UNDP United Nations Development Programme ������ ����� ������� ��������
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Publications: Judiciary
- Introduction
- Sources On Arab Judiciaries
- Algeria
- Egypt
- Jordan
- Kuwait
- Lebanon
- Morocco
- Palestine/PNA
- Saudi Arabia
- Sudan
- Syria
- Tunisia
- United Arab Emirates
- Yemen
- Summary Tables
- Constitutional Provisions On The Judiciary
- Structure Of Court System
- Personal Status Issues
- Prosecution System
- Appointing/ Assigning/ Evaluation Of Judges
- Administration And Relationship With The Ministry Of Justice
- Specialized Courts And Their Jurisdictions
- Judicial Education

Arab Judicial Structures
A Study Presented To The United Nations Development Program
by Nathan J. Brown
Jordan

Jordan�s judiciary has evolved over the past century: it began the twentieth century under Ottoman rule and large elements of Ottoman law remained effective in Jordan until recently. Jordan then experienced a British mandate, though British influence over the legal system remained restricted. Since full independence in 1947, Jordan�s legal and judicial structure has grown to resemble that of other Arab countries such as Syria and Egypt.

  1. Constitutional provisions for the judiciary

    Jordan�s constitution contains detailed provisions for all of the country�s courts and judicial structures:

    Article 97 Judges are independent, and in the exercise of their judicial functions they are subject to no authority other than that of the law.
    Article 98 Judges of the civil and shari�a courts shall be appointed and dismissed by a royal decree in accordance with the provisions of the law.
    Article 99 The courts shall be divided into three categories: (i) Civil Courts (ii) Religious Courts (iii) Special Courts
    Article 100 The establishment of the various courts, their categories, their divisions, their jurisdiction and their administration shall be by virtue of a special law, provided that such law provides for the establishment of a High Court of Justice.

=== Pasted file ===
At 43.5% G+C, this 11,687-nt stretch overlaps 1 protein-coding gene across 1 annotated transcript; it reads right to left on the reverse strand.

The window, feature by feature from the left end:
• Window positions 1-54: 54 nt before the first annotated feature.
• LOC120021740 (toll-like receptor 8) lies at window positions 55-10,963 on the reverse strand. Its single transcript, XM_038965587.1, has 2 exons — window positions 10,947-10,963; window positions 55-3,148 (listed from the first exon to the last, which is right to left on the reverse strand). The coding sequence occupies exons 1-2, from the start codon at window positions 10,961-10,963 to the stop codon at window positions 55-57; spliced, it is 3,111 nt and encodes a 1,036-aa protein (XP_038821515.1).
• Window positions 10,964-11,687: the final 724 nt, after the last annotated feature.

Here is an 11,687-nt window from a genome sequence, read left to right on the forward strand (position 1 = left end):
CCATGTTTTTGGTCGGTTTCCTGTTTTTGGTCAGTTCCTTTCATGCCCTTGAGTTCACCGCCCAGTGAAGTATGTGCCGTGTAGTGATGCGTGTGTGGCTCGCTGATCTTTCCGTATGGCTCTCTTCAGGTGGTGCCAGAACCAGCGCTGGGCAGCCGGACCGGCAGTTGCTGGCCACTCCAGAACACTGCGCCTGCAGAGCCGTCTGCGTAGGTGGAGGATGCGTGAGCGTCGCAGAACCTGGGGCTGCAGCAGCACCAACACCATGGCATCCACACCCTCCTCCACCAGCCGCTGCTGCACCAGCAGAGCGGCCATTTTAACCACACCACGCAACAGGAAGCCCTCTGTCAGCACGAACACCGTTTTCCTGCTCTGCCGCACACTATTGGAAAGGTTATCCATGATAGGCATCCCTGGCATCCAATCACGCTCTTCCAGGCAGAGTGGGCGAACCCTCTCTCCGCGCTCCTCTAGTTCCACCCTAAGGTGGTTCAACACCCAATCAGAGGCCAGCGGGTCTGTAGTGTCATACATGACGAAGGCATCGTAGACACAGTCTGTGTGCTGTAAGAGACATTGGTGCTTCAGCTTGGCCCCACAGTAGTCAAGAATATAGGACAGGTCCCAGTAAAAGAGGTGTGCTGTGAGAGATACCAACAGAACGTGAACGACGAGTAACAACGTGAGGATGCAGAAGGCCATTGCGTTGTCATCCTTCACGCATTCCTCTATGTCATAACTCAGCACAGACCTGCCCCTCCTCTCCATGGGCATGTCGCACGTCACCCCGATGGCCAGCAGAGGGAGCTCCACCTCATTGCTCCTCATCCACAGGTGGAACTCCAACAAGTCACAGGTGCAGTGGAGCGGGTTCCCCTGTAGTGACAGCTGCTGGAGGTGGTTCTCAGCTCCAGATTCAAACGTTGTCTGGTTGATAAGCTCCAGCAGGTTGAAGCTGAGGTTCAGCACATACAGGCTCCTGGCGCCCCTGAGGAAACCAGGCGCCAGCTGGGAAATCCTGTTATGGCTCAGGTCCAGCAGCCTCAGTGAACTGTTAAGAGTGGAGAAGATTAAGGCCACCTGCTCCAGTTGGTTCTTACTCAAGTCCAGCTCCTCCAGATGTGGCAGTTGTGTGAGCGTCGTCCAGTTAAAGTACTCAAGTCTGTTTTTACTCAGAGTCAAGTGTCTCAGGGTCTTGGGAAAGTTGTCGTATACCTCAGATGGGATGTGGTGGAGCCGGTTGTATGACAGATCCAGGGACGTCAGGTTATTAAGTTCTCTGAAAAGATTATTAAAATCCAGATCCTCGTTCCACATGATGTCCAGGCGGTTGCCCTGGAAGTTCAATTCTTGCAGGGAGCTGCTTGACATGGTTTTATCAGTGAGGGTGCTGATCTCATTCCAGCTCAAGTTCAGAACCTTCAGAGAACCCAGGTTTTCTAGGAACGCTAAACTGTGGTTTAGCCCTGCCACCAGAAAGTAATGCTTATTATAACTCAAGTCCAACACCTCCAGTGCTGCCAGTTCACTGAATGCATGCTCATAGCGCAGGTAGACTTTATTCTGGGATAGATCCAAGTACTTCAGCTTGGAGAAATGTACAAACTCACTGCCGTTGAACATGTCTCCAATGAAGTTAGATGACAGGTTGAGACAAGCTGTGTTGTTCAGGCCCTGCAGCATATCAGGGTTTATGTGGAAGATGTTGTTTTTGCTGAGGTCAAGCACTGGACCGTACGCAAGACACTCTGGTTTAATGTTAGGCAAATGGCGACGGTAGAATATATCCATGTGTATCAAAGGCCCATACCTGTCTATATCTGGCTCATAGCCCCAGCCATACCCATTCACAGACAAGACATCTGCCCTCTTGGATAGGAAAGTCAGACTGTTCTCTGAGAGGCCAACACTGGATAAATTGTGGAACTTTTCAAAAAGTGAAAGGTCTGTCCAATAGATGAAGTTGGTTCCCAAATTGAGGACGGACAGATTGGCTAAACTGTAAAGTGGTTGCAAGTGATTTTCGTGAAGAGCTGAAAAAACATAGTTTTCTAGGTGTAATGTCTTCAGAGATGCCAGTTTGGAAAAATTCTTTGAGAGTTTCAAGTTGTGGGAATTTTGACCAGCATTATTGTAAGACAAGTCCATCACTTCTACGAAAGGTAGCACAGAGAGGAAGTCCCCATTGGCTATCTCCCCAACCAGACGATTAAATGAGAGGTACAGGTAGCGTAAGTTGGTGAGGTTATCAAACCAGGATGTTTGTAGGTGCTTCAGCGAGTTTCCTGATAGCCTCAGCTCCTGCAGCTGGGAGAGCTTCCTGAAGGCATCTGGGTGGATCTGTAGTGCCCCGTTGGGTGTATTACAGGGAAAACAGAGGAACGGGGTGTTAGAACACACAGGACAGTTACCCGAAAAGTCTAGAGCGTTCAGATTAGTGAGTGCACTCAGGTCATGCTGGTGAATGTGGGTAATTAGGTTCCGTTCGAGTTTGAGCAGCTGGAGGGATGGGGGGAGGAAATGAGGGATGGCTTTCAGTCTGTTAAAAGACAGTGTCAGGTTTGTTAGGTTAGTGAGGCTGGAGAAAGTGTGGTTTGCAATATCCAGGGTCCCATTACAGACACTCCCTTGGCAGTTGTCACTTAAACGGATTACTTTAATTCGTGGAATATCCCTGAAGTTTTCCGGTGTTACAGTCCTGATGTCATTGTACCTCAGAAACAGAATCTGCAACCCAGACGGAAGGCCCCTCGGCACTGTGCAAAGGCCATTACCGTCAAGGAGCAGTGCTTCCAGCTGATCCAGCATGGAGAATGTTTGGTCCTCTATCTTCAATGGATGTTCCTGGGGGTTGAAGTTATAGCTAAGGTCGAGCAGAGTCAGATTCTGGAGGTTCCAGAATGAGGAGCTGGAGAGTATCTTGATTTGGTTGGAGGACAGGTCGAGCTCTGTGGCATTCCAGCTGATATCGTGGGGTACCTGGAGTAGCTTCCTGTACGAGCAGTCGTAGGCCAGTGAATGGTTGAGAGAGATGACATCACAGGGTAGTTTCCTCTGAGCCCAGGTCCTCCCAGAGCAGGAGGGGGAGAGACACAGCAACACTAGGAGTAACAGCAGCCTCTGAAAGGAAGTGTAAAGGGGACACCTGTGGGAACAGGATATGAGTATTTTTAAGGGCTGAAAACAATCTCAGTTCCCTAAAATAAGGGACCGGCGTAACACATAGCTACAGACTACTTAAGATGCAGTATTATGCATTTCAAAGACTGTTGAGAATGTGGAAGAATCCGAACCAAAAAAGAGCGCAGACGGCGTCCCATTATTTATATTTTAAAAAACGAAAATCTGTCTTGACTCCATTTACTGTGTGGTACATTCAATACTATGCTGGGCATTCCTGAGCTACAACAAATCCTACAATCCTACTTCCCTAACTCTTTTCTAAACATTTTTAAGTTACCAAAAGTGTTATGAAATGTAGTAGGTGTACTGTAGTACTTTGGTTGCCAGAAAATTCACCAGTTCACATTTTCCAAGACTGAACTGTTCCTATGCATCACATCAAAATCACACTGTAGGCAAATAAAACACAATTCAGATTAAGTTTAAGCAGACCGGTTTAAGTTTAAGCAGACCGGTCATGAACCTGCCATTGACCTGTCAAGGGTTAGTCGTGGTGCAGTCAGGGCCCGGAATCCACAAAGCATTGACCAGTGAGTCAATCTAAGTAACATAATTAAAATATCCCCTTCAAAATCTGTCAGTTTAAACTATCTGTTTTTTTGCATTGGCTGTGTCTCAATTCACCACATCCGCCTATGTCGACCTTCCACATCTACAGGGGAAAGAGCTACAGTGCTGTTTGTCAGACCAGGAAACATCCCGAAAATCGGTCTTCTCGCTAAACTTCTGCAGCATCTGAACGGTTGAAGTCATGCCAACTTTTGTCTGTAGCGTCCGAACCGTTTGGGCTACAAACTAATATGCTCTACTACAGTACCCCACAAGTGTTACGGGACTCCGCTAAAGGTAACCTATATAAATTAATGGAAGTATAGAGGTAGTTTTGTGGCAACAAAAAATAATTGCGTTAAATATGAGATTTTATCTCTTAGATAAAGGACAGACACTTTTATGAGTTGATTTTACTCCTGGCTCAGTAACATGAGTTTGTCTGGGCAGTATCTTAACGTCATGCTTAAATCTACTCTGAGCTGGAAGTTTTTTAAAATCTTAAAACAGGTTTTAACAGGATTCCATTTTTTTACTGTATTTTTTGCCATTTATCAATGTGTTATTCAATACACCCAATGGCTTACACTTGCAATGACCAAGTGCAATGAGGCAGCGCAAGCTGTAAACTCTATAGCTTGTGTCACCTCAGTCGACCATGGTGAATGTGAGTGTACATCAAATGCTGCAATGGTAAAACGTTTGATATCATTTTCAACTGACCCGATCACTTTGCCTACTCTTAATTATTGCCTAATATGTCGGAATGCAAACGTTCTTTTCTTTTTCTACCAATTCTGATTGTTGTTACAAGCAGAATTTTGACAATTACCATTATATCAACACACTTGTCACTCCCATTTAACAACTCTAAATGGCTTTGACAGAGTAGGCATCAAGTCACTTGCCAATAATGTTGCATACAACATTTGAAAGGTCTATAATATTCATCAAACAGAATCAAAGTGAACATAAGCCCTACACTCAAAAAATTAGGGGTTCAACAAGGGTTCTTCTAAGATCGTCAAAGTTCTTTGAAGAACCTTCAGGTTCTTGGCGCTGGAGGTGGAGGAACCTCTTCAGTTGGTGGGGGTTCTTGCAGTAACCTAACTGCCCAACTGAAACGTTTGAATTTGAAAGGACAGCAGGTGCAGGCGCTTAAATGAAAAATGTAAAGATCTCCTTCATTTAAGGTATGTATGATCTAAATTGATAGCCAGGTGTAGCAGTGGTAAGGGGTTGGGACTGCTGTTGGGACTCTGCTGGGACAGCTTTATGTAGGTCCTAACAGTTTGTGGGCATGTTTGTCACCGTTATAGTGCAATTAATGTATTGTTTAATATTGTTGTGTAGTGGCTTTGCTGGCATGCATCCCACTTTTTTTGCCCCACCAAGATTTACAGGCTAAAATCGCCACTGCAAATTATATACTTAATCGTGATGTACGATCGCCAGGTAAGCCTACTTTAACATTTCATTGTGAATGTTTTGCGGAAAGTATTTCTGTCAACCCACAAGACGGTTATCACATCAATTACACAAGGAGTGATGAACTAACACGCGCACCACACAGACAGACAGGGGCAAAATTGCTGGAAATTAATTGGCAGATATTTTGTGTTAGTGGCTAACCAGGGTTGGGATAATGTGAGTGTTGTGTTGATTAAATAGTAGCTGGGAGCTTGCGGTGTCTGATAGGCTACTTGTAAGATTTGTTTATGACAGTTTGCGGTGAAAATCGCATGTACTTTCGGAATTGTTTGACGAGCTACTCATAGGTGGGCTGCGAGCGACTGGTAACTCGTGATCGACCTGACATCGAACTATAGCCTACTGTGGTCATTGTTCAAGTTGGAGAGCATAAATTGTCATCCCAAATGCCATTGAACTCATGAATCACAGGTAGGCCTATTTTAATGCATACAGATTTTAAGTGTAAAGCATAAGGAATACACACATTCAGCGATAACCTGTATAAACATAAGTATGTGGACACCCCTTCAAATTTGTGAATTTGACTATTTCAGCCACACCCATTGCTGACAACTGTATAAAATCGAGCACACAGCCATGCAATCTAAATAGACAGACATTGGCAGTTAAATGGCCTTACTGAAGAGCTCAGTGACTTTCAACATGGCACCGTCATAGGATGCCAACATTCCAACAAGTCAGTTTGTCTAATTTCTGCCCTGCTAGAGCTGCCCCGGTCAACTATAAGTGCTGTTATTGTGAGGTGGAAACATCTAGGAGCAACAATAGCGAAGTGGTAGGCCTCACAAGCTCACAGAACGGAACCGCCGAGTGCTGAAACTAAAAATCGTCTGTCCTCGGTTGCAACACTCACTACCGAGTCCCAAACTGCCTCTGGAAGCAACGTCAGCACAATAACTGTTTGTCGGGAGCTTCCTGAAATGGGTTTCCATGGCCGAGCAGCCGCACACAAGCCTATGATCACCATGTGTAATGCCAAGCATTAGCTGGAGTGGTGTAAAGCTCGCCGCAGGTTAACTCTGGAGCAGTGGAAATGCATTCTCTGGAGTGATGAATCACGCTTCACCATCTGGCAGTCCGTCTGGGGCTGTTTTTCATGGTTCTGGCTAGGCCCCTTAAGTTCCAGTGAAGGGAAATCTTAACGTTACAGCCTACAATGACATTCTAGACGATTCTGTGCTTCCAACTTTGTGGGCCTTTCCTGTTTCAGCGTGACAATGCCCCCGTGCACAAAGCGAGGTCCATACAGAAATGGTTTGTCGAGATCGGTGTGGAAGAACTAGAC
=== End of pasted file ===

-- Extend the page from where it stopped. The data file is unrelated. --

Article 101 (i) The courts shall be open to all and shall be free from any interference in their affairs. (ii) The sittings of the courts shall be public unless the court considers that it should sit in camera in the interest of public order or morals.
    Article 102 The civil courts in the Hashemite Kingdom of Jordan shall have jurisdiction over all persons in all matters, civil and criminal, including cases brought by or against the Government, except those matters in respect of which jurisdiction is vested in religious or special courts in accordance with the provisions of the present Constitution or any other legislation in force.
    Article 103 (i) The civil courts shall exercise their jurisdiction in respect of civil and criminal matters in accordance with the law for the time being in force in the Kingdom, provided that in matters affecting the personal status of foreigners or in matters of a civil or commercial nature which in accordance with international usage are governed by the law of another country, such law shall be applied in the manner designated by the law. (ii) Matters of personal status are those which are defined by law and in accordance therewith fall within the exclusive jurisdiction of the shari�a courts where the parties are Muslims.
    Article 104 The religious courts shall be divided into: (i) The shari�a courts; and (ii) The tribunals of other religious communities.